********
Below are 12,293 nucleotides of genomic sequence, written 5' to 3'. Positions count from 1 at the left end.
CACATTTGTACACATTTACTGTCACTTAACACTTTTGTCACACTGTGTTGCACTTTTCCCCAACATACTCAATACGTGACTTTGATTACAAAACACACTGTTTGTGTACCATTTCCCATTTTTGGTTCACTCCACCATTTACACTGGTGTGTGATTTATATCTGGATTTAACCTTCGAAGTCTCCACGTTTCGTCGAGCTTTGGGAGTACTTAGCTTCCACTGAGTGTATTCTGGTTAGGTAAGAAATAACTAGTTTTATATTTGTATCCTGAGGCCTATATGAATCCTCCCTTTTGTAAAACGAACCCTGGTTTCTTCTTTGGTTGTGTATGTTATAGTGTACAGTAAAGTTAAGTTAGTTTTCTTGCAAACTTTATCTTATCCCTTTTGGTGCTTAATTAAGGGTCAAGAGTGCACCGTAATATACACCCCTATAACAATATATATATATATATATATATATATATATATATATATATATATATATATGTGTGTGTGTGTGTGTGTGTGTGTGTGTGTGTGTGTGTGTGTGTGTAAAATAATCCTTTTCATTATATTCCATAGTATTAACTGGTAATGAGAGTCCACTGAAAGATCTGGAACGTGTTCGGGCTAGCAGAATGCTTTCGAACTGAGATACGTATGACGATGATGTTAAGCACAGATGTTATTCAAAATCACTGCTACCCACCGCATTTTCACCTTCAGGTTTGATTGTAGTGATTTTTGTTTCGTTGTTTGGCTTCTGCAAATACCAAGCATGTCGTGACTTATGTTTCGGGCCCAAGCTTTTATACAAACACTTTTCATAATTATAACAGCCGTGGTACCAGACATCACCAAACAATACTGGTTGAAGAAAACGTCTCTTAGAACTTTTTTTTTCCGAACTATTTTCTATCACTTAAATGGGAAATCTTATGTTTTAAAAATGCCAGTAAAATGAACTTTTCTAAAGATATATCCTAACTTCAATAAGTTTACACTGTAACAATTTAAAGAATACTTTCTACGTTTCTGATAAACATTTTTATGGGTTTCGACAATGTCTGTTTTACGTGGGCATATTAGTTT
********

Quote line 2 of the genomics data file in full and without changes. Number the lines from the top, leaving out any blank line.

CACATTTGTACACATTTACTGTCACTTAACACTTTTGTCACACTGTGTTGCACTTTTCCCCAACATACTCAATACGTGACTTTGATTACAAAACACACTGTTTGTGTACCATTTCCCATTTTTGGTTCACTCCACCATTTACACTGGTGTGTGATTTATATCTGGATTTAACCTTCGAAGTCTCCACGTTTCGTCGAGCTTTGGGAGTACTTAGCTTCCACTGAGTGTATTCTGGTTAGGTAAGAAATAACTAGTTTTATATTTGTATCCTGAGGCCTATATGAATCCTCCCTTTTGTAAAACGAACCCTGGTTTCTTCTTTGGTTGTGTATGTTATAGTGTACAGTAAAGTTAAGTTAGTTTTCTTGCAAACTTTATCTTATCCCTTTTGGTGCTTAATTAAGGGTCAAGAGTGCACCGTAATATACACCCCTATAACAATATATATATATATATATATATATATATATATATATATATATATATATATGTGTGTGTGTGTGTGTGTGTGTGTGTGTGTGTGTGTGTGTGTGTGTAAAATAATCCTTTTCATTATATTCCATAGTATTAACTGGTAATGAGAGTCCACTGAAAGATCTGGAACGTGTTCGGGCTAGCAGAATGCTTTCGAACTGAGATACGTATGACGATGATGTTAAGCACAGATGTTATTCAAAATCACTGCTACCCACCGCATTTTCACCTTCAGGTTTGATTGTAGTGATTTTTGTTTCGTTGTTTGGCTTCTGCAAATACCAAGCATGTCGTGACTTATGTTTCGGGCCCAAGCTTTTATACAAACACTTTTCATAATTATAACAGCCGTGGTACCAGACATCACCAAACAATACTGGTTGAAGAAAACGTCTCTTAGAACTTTTTTTTTCCGAACTATTTTCTATCACTTAAATGGGAAATCTTATGTTTTAAAAATGCCAGTAAAATGAACTTTTCTAAAGATATATCCTAACTTCAATAAGTTTACACTGTAACAATTTAAAGAATACTTTCTACGTTTCTGATAAACATTTTTATGGGTTTCGACAATGTCTGTTTTACGTGGGCATATTAGTTT